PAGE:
25-Auctions (II)

25-Auctions(II) - Agenda Course Overview Bidding in a Second-Price Auction Revenue Equivalence Common value auctions The winners curse Auction

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1 Agenda Course Overview Bidding in a Second-Price Auction Revenue Equivalence Common value auctions The winner’s curse Auction Design What To Take Away Managerial Economics The Structure of the Course Consumers and Producers Market Structure Uncertainty Perfect competition Monopoly Oligopoly Auctions Asymmetric Information Strategy Introduction to markets Today’s lecture Consumer choice Technology and Production
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2 Agenda Course Overview Bidding in a Second-Price Auction Revenue Equivalence Common value auctions The winner’s curse Auction Design What To Take Away Bidder strategies under a 2 nd price Auction Last lecture we analyzed the behavior of bidders in a private value auction that used a sealed-bid first-price format. We concluded that bidders will underbid relative to their valuations. Now let’s change the rules and suppose that the good is given to the highest bidder who pays in exchange a price equal to the second-highest bid . Suppose that one bidder’s valuation is v . She is of course uncertain of the valuations of competing bidders. How should the bidder bid? We will show that bidding your own valuation (“bidding truthfully”) is actually a (weakly) dominant strategy.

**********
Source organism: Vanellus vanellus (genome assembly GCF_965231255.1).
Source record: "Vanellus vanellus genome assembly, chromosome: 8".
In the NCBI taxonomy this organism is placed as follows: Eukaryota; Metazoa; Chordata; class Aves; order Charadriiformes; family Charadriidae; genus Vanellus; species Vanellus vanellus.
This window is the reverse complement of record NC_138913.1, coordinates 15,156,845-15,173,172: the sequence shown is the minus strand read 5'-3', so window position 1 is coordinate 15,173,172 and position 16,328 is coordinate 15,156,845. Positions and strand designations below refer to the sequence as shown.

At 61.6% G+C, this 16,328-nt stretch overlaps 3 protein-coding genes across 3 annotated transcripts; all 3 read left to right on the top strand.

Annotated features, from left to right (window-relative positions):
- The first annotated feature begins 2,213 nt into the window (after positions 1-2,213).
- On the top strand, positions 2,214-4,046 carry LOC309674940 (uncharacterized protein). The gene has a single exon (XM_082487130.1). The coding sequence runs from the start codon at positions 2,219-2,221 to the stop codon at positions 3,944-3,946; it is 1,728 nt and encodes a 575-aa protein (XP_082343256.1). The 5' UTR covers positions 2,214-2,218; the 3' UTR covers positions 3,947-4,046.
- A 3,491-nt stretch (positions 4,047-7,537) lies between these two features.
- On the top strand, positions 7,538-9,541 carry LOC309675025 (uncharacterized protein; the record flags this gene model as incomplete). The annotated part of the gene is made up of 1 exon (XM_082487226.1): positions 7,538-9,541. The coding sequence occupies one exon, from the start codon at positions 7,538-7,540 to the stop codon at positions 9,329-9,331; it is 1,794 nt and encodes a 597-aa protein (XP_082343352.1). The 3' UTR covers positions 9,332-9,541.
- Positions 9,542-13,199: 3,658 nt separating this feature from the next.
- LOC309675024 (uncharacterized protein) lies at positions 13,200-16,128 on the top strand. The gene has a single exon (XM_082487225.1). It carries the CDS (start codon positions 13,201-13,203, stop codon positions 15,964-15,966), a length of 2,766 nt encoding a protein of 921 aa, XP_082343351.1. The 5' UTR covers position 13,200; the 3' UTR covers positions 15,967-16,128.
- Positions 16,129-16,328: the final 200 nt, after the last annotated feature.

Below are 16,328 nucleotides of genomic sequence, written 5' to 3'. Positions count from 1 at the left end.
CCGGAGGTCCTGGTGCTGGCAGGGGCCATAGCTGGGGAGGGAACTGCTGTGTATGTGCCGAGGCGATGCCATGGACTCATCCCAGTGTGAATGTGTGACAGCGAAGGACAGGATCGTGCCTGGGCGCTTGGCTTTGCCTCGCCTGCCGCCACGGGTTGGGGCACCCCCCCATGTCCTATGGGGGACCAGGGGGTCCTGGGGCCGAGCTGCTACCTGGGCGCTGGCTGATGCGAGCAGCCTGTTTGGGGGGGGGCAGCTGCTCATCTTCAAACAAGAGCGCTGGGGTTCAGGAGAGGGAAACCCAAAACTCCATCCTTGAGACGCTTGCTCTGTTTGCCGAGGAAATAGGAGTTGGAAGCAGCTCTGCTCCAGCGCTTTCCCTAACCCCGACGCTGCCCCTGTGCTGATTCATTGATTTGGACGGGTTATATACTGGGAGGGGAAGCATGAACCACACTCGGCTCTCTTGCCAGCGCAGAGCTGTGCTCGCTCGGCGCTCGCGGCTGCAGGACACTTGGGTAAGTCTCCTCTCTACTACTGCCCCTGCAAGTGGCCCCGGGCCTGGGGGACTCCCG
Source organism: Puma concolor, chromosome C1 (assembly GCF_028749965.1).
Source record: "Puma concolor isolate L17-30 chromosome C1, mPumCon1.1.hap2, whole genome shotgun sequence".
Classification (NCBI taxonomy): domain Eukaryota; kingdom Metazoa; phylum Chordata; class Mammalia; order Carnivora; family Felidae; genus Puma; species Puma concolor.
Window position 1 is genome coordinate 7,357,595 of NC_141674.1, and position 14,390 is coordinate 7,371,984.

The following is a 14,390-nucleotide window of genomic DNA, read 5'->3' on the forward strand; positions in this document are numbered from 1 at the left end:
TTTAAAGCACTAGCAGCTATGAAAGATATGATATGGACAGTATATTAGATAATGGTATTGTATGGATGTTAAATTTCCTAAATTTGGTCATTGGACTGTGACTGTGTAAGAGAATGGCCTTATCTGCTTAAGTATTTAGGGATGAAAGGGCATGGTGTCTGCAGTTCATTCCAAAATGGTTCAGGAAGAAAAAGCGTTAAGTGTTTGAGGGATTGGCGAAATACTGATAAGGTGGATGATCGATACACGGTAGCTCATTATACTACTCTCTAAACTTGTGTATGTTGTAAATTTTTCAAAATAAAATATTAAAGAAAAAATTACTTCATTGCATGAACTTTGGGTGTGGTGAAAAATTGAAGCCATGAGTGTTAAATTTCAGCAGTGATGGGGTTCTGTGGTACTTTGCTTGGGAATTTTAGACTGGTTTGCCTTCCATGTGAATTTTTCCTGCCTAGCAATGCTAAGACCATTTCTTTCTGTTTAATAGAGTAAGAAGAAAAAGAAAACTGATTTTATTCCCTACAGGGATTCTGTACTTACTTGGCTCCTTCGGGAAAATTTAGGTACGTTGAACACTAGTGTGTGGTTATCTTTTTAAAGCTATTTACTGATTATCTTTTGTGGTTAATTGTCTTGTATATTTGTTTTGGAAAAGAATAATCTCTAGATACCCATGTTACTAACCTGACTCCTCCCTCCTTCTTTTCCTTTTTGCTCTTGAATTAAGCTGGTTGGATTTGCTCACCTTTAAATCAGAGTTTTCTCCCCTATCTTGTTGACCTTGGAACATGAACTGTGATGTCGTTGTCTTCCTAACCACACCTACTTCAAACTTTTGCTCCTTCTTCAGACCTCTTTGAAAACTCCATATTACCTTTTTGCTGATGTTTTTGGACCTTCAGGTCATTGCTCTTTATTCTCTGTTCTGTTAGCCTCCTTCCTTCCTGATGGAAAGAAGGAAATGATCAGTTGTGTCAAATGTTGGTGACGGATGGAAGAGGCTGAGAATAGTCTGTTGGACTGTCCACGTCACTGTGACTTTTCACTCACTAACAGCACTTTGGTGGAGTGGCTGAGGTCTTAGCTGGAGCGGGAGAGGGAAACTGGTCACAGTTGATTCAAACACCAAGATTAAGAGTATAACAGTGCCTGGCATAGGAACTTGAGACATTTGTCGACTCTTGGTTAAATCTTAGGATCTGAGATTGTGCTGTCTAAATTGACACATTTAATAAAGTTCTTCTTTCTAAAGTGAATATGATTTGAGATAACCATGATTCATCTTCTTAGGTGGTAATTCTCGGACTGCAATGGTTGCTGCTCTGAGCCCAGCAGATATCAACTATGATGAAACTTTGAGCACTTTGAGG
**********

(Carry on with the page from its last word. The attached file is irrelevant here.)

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3 Bidder strategies under a 2 nd price Auction Suppose that you are bidding your valuation. Can you profit from raising your bid? Suppose that all other bids are below your valuation. Then raising your bid doesn’t change the fact that you win and doesn’t change how much you pay (the second highest bid). Suppose that there is one bid that is above your valuation and you outbid that bid. Then now you win and you pay more than your valuation! Can you profit from lowering your bid? Suppose that there is at least one bid above your valuation. Then by lowering your bid you still don’t win. Suppose that all bids are below your valuation. If you bid your valuation you get the good and obtain a positive payoff. If you bid lower than the next highest bid then you lose the good and get a zero payoff! How can it be that bidders will bid truthfully? In a second-price auction, conditional on winning, the amount you pay does not depend on your bid. As a result, shading your bid can only affect whether you win the object but not the price you pay if you win. English (oral) Auctions In English auctions bidders submit bids above the current prevailing bid until the auctioneer ends the auction and allocates the good to the highest bidder at that time who pays her bid. How would you bid? First you would stop bidding once the current bid is at or above your valuation. If you increase your bid you risk the possibility that you would win and thus pay more for the good than your valuation.
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This note was uploaded on 11/30/2010 for the course ECON 251 taught by Professor Tontz during the Fall '10 term at USC.

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25-Auctions(II) - Agenda Course Overview Bidding in a Second-Price Auction Revenue Equivalence Common value auctions The winners curse Auction

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